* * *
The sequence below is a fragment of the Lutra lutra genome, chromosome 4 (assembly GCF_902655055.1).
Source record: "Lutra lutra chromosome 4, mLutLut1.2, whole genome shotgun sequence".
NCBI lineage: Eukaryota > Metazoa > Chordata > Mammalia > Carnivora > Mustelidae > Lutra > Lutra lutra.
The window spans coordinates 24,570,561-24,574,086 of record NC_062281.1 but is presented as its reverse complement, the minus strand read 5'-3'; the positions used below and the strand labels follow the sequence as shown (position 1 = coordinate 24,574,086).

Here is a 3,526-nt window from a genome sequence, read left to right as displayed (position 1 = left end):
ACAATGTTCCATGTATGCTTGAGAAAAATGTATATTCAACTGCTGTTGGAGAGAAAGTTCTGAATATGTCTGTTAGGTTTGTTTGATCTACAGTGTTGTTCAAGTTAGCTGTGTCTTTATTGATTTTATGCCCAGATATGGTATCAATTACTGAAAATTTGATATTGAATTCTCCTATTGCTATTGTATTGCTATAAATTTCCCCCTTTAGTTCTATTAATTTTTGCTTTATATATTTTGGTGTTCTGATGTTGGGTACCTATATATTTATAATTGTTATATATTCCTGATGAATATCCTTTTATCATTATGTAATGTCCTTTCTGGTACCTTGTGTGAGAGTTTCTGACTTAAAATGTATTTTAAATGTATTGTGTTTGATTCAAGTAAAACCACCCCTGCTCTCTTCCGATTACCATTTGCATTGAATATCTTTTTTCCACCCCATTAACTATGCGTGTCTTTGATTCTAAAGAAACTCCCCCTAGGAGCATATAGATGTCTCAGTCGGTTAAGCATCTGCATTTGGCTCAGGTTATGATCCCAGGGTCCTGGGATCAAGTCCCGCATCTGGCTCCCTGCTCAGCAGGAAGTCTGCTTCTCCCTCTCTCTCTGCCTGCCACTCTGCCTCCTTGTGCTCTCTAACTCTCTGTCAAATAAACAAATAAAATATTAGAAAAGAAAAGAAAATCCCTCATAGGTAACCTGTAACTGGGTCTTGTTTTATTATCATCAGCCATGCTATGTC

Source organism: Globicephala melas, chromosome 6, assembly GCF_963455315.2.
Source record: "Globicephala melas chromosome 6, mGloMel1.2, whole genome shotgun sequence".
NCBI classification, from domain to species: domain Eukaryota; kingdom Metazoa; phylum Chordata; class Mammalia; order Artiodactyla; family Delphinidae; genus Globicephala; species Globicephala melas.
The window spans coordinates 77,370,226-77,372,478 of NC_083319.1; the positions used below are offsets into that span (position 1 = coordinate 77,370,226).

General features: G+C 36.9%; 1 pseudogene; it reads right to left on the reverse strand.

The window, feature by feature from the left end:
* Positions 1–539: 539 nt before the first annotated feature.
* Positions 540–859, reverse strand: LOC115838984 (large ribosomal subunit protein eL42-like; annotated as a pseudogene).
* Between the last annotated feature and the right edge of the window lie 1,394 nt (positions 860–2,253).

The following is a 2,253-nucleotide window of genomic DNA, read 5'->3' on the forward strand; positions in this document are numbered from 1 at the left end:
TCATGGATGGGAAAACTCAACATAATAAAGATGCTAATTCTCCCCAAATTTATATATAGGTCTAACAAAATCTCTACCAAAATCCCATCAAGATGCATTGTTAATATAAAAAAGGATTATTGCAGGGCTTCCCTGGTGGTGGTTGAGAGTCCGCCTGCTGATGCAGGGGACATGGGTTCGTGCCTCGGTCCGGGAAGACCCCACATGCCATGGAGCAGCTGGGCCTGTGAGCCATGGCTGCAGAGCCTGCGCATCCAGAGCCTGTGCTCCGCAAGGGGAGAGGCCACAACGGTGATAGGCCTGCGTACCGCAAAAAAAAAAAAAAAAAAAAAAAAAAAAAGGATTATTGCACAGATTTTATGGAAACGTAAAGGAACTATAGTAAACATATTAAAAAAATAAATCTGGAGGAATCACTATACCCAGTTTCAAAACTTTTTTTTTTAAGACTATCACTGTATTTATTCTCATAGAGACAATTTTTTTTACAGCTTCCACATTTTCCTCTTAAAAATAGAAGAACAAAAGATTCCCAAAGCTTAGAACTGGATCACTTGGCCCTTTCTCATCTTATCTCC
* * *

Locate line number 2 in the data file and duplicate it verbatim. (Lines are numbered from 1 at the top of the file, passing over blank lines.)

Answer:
Source record: "Lutra lutra chromosome 4, mLutLut1.2, whole genome shotgun sequence".